We assembled a panel of industry experts to tackle our recent roundtable question.
Here’s what they had to say.
Marta Person Villa, senior vice president, JLL (East Rutherford)
Retail is being affected by the contraction of department stores and large general merchandise retailers such as Kmart, along with the apparel sector. This is creating opportunities to reposition assets that were previously tied up with long-term leaseholds.
Additionally, in the case of old department stores like Sears or Kmart, the rents were presumably very low and, therefore, owners now have the opportunity to generate more rent on these assets. The challenge is in the complexity of these properties and the effort of dividing them into multitenant projects — it’s not easy.
The market for retail in New Jersey remains active. It was a busy summer and early fall, and we saw the same sectors on the expansion trail: food, medical, fitness, discount retailers, gas/convenience and grocery. Food has a positive impact on the entire retail industry. Given the frequent creation of new food concepts, there always seem to be opportunities to fill space or roll out a series of stores.
Jason Pierson, president, Pierson Commercial (Marlboro)
The New Jersey retail market is experiencing increased competition within the supermarket and fast casual sectors. Supermarkets such as Wegmans, Whole Foods and ShopRite are offering high-quality, specialty on-premises food offerings with appealing indoor and outdoor seating venues. Traditional single-product core competency operators are also expanding their food offerings to stay competitive and grow revenue through additional channels. Furthermore, brick-and-mortar retailers are expanding their delivery options with same-day (often within hours) services. We believe service providers, such as Instacart, will be an integral part of the growing omnichannel experience within New Jersey. It is important to note that New Jersey is a very desirable market due to our high population, income and sales performance levels, in addition to our high barriers to entry. The state remains very active on the retail front; however, innovation, operational performance and customer service will be the prevailing factors for success.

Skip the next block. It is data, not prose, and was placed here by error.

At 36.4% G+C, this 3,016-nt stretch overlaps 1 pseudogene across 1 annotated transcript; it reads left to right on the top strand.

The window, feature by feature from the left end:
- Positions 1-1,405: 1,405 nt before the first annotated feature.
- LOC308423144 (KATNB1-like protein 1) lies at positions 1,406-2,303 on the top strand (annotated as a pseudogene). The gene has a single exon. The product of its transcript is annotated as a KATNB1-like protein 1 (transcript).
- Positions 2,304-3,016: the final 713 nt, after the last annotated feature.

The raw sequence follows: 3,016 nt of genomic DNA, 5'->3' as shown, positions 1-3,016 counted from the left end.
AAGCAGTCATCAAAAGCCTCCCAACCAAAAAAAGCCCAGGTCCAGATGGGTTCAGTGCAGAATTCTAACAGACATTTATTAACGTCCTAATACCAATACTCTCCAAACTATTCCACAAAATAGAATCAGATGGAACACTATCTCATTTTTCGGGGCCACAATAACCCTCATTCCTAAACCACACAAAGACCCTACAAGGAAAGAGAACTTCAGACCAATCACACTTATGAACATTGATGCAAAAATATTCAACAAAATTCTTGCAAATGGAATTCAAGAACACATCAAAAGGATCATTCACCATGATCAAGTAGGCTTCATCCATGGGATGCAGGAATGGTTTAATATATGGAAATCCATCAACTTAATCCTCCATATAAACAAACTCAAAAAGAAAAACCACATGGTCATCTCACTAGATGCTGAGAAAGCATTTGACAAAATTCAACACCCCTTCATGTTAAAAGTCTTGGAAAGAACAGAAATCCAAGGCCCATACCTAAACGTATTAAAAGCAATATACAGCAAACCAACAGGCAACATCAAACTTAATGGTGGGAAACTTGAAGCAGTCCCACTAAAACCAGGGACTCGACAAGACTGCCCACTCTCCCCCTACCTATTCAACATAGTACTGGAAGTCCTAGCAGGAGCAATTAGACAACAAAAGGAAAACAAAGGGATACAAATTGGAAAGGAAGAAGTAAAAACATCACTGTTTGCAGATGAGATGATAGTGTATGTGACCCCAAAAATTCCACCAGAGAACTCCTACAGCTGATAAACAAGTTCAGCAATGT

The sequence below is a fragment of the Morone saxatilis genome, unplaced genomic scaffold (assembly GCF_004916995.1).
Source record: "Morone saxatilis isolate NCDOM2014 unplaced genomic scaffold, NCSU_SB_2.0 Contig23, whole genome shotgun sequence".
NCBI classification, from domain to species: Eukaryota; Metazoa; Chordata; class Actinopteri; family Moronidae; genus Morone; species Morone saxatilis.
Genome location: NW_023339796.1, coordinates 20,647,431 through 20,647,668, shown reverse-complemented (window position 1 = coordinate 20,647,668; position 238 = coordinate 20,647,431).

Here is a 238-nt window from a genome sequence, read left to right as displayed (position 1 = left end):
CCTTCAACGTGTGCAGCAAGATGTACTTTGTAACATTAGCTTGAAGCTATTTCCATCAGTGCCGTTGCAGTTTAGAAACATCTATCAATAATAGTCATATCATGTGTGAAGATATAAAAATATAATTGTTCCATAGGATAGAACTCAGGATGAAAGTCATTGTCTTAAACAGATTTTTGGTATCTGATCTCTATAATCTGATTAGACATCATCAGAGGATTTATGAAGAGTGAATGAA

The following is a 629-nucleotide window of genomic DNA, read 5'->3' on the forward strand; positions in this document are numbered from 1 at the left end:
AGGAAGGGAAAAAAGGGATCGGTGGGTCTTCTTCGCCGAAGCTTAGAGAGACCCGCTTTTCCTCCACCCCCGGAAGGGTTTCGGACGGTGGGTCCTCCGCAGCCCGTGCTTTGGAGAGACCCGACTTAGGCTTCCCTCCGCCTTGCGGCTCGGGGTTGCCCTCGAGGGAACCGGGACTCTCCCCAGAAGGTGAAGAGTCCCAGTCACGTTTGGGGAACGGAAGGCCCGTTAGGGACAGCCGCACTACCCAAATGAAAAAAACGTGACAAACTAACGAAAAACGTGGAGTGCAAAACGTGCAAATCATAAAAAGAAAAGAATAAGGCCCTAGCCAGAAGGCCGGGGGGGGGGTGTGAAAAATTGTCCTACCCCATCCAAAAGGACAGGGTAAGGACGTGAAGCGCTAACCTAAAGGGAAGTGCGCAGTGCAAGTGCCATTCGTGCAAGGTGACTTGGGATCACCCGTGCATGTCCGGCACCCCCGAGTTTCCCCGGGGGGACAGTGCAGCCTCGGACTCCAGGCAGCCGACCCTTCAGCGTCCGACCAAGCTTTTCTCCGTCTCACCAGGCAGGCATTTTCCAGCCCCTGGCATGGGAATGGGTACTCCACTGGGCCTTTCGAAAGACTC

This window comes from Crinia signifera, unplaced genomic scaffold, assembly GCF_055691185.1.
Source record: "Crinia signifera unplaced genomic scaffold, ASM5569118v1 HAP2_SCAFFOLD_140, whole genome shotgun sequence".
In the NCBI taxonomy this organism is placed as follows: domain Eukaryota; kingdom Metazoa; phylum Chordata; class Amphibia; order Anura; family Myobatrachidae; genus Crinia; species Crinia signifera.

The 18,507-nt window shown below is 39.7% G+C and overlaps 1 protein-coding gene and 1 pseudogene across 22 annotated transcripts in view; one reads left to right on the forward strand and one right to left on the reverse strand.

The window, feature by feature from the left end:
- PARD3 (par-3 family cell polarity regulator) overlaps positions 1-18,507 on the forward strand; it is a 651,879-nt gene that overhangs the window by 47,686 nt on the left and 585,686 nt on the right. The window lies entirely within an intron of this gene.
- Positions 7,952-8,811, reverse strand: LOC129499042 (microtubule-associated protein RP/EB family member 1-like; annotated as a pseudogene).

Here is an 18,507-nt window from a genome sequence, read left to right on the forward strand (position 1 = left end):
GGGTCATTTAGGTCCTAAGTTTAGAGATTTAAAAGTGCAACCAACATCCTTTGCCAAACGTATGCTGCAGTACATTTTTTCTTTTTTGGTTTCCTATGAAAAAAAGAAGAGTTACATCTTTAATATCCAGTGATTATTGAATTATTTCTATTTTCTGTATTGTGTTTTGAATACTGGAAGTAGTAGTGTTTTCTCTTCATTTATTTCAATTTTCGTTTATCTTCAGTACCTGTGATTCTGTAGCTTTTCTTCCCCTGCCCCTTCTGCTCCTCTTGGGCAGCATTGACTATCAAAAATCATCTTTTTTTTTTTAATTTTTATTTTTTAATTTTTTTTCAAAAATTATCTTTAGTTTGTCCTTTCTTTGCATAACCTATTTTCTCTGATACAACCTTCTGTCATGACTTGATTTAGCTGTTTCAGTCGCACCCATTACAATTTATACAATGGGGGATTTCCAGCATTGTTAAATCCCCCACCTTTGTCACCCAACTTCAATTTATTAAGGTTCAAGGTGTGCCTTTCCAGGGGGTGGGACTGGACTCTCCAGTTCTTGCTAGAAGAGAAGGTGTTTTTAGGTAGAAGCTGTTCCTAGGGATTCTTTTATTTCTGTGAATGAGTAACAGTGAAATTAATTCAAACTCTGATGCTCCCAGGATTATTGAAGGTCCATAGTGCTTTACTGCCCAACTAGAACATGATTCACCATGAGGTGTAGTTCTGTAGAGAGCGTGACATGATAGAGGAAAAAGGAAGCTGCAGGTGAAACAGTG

Lee Holtzman, partner, McCarter & English LLP (Newark)
Property tax appeals will benefit, the retail subsector, as owners of retail property, whose assets have lost value due to the proliferation of e-commerce and other reasons, can obtain relief. 1) The overall number of tax appeals filed this year in New Jersey declined from the previous few years, but anecdotally, we saw an increase in appeals in retail, and we expect that trend line to continue and even sharpen. Owners of retail space continue to see their tenants demanding rent reductions or prematurely vacating leased premises. 2) Largely to bolster their municipalities’ finances, tax assessors tend to be slow to lower assessments in struggling subsectors, making those asset classes ripe for appeal. 3) As the decline in retail continues, office space is soft, and we’re carefully watching multifamily housing, where valuations remain strong but where rent concessions and stagnation could be the first signs of an oversaturated market and more appeals.